Ex-Bull Charles Oakley Details Link to Michael Jordan in Book – NBC Chicago

Ex-Bull Oakley Details Link to Michael Jordan in Book Originally Published on NBC Sports Chicago

It’s only fitting that Michael Jordan wrote the foreword to Charles Oakley’s book.

After all, Oakley was given the first — and last — word many times in his role as Jordan’s enforcer and protector in the rough years he played for the Chicago Bulls in the 1980s.

“I went in there and I brought my helmet and my lunch box,” Oakley said in a recent appearance on the Bulls Talk Podcast. “And I went to work.”

Acquired in a draft day trade in 1985 as one of the first personnel changes from then-general manager Jerry Krause, Oakley did it impressively enough to bond with Jordan forever.

Oakley’s book, “The Last Enforcer,” written with longtime New York and New Jersey journalist Frank Isola, details how Jordan expressed his displeasure when Krause traded Oakley to the Knicks for Bill Cartwright in 1988, ensured that his longtime running mate played for the Wizards during his final comeback, and how the two remain close today.

“Me and him, we just clicked,” Oakley said. “He took me to the All-Star game my rookie year and went on from there. We (were) always relaxing, always together. We just got tight.”

In those early days of the Bulls, when Jordan’s star was on the rise, they would drive together to home games at the old Chicago Stadium. They lived around the corner from each other in the suburbs. They would stop at McDonald’s for a pre-workout breakfast before heading to the Deerfield Multiplex. They played pool and ping pong constantly, often with Bears Hall of Famer Richard Dent as well.

Although Jordan missed most of Oakley’s rookie season with a broken bone in his foot, he made it back to the playoffs. His 63-point masterpiece against the Celtics still brings a smile to Oakley’s face.

“I got a lot of rebounds and rebounds,” Oakley said, laughing. “Boston was tough back then. They were a veteran team, they got all the calls. He showed the world what he was made of. No matter who was on the other team, they couldn’t stop him.”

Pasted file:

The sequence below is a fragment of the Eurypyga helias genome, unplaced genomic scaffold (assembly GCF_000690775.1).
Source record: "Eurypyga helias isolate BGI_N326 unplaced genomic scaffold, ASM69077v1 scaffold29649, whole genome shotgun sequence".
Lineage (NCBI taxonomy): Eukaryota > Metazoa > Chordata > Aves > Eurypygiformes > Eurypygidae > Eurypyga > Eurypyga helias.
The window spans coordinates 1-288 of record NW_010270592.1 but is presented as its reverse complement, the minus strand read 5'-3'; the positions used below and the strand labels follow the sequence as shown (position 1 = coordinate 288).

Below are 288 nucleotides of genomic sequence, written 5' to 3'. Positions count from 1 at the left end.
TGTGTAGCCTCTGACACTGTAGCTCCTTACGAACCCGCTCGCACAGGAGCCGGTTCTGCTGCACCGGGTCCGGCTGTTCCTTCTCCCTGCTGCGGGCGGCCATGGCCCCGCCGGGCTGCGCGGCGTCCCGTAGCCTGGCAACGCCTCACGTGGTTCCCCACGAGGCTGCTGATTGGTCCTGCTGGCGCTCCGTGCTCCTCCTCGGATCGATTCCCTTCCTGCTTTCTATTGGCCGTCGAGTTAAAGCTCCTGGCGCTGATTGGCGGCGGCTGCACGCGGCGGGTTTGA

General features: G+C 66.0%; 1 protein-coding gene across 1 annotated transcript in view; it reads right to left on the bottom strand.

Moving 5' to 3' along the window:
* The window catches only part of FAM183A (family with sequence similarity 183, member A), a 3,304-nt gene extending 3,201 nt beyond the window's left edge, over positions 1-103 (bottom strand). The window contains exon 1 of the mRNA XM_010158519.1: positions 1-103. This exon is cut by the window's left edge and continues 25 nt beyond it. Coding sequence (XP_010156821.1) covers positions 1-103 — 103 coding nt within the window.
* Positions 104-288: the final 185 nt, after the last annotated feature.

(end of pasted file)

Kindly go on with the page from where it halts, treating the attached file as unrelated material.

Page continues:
Jordan, Dent and Oakley were together in the Mike Tyson-Leon Spinks heavyweight bout in Atlantic City in June 1988 when news broke that Oakley had been traded.

“Mike was upset. I told him, ‘Let’s just watch the fight and have a good night.’ And that’s what we did,” Oakley said. “I didn’t hold a grudge against Jerry (Krause), Jerry Reinsdorf, Michael, anyone. But Michael, it broke his heart. We had just joined, we got pretty close.

“But we remain friends to this day. And he won six championships and I won zero.”

In fact, Oakley moved to the Knicks, who apparently played Jordan’s Bulls every year in the playoffs. The intense rivalry featured several memorable moments – and tough misses – from a time when Oakley was a perfect fit.

“In the Eastern Conference, you had to get past the Bulls,” Oakley said. “It was like a wall that you keep trying to climb and you just can’t get over. And you get older and you know you can’t get over it.”

Oakley spent the 2002-03 season with Jordan with the Wizards, Jordan’s final season before his final retirement.

“The most important thing is that the people in town were so proud and happy that he was on the team,” said Oakley. “He trained every day, played every game. It wasn’t like he was just going back and playing half a season. He put his heart and soul into it.

“His skill level wasn’t there, but he competed every night. And we had a ball.”

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